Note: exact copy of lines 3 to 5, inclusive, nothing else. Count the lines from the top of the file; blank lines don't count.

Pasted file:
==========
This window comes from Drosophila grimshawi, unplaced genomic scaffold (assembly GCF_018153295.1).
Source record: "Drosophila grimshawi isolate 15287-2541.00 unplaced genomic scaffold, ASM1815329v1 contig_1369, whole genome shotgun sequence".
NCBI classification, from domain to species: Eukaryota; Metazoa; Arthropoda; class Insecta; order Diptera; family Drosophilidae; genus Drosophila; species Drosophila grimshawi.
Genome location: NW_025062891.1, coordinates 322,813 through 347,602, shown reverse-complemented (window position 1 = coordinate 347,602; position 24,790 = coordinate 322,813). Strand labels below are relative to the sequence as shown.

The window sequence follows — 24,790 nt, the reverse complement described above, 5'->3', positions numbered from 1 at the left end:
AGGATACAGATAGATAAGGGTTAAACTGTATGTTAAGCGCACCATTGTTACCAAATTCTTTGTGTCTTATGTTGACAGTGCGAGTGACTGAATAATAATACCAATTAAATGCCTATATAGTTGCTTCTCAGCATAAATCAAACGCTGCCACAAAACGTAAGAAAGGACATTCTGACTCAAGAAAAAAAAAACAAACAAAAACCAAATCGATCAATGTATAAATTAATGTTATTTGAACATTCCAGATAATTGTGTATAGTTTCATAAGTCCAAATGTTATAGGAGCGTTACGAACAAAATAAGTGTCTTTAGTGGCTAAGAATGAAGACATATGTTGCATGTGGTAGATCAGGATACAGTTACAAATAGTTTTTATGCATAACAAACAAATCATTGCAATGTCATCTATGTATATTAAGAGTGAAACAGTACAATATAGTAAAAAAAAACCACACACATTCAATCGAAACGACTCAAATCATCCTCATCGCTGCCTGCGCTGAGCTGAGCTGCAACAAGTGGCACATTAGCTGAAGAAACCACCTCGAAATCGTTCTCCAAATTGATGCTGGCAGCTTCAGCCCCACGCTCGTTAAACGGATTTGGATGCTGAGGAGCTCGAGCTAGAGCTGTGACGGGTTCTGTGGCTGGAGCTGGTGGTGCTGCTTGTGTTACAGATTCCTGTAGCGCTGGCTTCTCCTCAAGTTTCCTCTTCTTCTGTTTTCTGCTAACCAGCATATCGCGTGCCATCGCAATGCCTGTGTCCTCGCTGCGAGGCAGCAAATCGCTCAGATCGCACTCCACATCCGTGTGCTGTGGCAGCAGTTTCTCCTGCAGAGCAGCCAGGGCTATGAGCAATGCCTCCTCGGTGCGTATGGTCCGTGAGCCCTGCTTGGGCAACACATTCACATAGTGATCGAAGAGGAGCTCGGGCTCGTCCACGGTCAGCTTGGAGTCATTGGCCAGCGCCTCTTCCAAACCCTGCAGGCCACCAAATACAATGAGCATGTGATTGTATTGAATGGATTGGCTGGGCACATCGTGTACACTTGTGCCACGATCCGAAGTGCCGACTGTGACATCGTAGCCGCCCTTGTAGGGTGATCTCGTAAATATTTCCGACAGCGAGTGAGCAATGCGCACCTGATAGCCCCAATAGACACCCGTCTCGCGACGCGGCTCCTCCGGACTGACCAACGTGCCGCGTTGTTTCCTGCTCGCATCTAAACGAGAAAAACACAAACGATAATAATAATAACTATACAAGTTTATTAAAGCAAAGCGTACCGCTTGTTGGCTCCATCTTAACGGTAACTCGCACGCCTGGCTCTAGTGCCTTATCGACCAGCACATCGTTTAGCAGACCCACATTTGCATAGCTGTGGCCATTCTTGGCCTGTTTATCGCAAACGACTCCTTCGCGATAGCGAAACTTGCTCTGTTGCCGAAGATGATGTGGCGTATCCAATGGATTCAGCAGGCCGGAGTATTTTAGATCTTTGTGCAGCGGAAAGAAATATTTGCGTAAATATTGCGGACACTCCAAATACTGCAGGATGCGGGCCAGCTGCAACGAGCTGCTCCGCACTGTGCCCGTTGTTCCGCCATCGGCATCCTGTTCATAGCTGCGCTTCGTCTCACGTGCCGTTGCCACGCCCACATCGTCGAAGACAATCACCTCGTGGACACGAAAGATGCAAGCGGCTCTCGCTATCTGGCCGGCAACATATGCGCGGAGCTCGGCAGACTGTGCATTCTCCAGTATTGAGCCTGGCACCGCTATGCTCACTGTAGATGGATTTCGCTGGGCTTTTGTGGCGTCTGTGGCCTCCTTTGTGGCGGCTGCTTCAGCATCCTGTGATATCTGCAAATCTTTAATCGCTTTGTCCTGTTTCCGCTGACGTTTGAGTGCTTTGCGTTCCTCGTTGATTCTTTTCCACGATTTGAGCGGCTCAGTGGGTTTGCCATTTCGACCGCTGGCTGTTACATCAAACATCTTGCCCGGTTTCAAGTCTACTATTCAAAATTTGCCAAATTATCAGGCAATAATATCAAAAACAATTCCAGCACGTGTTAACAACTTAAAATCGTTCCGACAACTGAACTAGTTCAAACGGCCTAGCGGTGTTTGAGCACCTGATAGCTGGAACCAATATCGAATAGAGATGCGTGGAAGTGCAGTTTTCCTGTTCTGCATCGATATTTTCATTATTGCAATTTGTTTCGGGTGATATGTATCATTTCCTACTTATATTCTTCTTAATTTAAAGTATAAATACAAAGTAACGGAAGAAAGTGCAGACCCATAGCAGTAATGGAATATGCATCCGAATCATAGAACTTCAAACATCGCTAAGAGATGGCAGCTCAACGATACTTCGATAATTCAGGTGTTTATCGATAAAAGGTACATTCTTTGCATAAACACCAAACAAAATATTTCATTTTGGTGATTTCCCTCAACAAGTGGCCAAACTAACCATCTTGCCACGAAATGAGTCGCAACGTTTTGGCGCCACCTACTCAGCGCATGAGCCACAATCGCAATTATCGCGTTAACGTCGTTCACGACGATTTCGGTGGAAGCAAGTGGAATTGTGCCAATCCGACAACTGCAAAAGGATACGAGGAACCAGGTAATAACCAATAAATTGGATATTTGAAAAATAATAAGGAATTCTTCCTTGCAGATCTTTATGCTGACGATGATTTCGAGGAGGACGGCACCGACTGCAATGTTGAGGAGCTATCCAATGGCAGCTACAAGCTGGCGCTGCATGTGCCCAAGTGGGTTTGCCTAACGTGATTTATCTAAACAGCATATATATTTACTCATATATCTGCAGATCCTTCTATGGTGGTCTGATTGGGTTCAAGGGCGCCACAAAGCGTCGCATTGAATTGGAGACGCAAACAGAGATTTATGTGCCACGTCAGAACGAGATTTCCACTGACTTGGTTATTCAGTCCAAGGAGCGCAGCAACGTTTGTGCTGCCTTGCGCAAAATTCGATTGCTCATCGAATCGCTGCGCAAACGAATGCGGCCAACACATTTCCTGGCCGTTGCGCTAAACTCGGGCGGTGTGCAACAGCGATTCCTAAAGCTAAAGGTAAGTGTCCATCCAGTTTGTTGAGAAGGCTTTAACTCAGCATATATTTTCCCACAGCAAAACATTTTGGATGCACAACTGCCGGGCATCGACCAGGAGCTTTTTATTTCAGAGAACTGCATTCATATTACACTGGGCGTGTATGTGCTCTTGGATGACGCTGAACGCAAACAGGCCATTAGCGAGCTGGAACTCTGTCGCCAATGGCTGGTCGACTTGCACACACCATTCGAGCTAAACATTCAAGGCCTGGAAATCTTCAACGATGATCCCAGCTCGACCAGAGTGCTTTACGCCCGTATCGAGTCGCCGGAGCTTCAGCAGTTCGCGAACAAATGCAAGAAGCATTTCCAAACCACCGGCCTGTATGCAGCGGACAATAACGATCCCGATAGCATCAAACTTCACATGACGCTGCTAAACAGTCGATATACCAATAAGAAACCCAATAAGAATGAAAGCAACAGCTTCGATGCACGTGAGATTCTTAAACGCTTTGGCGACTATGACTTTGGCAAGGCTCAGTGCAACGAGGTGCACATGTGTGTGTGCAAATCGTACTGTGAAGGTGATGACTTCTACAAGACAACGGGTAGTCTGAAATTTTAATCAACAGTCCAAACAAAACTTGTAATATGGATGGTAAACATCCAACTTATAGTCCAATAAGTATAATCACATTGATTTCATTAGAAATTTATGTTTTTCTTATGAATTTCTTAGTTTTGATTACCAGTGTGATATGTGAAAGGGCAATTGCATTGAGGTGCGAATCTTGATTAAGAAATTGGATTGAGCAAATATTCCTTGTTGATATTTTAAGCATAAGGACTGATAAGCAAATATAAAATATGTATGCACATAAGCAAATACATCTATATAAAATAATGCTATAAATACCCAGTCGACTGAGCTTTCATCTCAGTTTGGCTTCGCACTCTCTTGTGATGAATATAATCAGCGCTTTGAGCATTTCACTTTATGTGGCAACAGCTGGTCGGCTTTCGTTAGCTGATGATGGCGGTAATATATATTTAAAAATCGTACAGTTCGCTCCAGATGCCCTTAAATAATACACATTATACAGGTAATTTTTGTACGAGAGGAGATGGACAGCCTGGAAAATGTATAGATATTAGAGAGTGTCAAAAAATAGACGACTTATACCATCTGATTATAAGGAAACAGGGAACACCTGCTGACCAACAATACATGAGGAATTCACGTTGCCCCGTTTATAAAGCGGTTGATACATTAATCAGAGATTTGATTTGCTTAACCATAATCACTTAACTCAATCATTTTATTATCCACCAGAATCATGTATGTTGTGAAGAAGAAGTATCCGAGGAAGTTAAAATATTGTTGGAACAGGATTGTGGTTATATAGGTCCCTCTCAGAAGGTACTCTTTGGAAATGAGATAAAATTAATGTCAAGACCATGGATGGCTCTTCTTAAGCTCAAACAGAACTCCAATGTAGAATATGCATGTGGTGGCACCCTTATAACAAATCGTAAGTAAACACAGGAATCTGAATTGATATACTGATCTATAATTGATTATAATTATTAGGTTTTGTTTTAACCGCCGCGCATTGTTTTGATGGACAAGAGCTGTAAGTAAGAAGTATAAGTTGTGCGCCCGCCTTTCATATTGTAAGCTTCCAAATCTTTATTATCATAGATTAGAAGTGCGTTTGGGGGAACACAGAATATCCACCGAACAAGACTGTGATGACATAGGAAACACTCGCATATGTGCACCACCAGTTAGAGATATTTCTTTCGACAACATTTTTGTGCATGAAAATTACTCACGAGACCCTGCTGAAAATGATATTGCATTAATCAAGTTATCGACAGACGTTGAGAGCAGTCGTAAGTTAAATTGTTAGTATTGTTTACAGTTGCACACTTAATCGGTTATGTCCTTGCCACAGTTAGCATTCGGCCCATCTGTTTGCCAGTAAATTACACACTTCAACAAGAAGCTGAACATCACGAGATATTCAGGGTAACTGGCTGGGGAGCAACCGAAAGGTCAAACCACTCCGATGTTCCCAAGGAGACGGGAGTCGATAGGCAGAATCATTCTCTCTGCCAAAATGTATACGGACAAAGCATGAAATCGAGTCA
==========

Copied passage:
NCBI classification, from domain to species: Eukaryota; Metazoa; Arthropoda; class Insecta; order Diptera; family Drosophilidae; genus Drosophila; species Drosophila grimshawi.
Genome location: NW_025062891.1, coordinates 322,813 through 347,602, shown reverse-complemented (window position 1 = coordinate 347,602; position 24,790 = coordinate 322,813). Strand labels below are relative to the sequence as shown.

The window sequence follows — 24,790 nt, the reverse complement described above, 5'->3', positions numbered from 1 at the left end: